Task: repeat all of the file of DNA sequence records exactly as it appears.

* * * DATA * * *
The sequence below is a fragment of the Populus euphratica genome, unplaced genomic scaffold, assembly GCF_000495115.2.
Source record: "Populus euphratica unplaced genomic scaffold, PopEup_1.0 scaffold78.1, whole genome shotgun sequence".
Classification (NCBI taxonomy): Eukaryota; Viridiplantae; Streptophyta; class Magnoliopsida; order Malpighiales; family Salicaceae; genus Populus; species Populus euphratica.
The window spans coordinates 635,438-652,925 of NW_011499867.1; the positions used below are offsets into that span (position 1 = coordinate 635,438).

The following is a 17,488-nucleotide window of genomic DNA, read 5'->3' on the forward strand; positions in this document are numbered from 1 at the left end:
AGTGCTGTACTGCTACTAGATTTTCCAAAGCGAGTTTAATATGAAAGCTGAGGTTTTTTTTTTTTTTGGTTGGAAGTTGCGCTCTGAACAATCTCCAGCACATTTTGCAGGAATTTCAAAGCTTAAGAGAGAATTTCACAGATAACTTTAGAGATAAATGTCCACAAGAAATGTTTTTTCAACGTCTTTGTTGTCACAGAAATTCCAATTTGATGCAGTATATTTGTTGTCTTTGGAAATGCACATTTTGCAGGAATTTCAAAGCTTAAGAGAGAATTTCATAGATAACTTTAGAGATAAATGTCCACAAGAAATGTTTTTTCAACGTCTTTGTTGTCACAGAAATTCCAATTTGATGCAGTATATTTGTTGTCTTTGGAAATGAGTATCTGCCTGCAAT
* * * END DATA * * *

The sequence below is a fragment of the Populus euphratica genome, unplaced genomic scaffold, assembly GCF_000495115.2.
Source record: "Populus euphratica unplaced genomic scaffold, PopEup_1.0 scaffold78.1, whole genome shotgun sequence".
Classification (NCBI taxonomy): Eukaryota; Viridiplantae; Streptophyta; class Magnoliopsida; order Malpighiales; family Salicaceae; genus Populus; species Populus euphratica.
The window spans coordinates 635,438-652,925 of NW_011499867.1; the positions used below are offsets into that span (position 1 = coordinate 635,438).

The following is a 17,488-nucleotide window of genomic DNA, read 5'->3' on the forward strand; positions in this document are numbered from 1 at the left end:
AGTGCTGTACTGCTACTAGATTTTCCAAAGCGAGTTTAATATGAAAGCTGAGGTTTTTTTTTTTTTTGGTTGGAAGTTGCGCTCTGAACAATCTCCAGCACATTTTGCAGGAATTTCAAAGCTTAAGAGAGAATTTCACAGATAACTTTAGAGATAAATGTCCACAAGAAATGTTTTTTCAACGTCTTTGTTGTCACAGAAATTCCAATTTGATGCAGTATATTTGTTGTCTTTGGAAATGCACATTTTGCAGGAATTTCAAAGCTTAAGAGAGAATTTCATAGATAACTTTAGAGATAAATGTCCACAAGAAATGTTTTTTCAACGTCTTTGTTGTCACAGAAATTCCAATTTGATGCAGTATATTTGTTGTCTTTGGAAATGAGTATCTGCCTGCAAT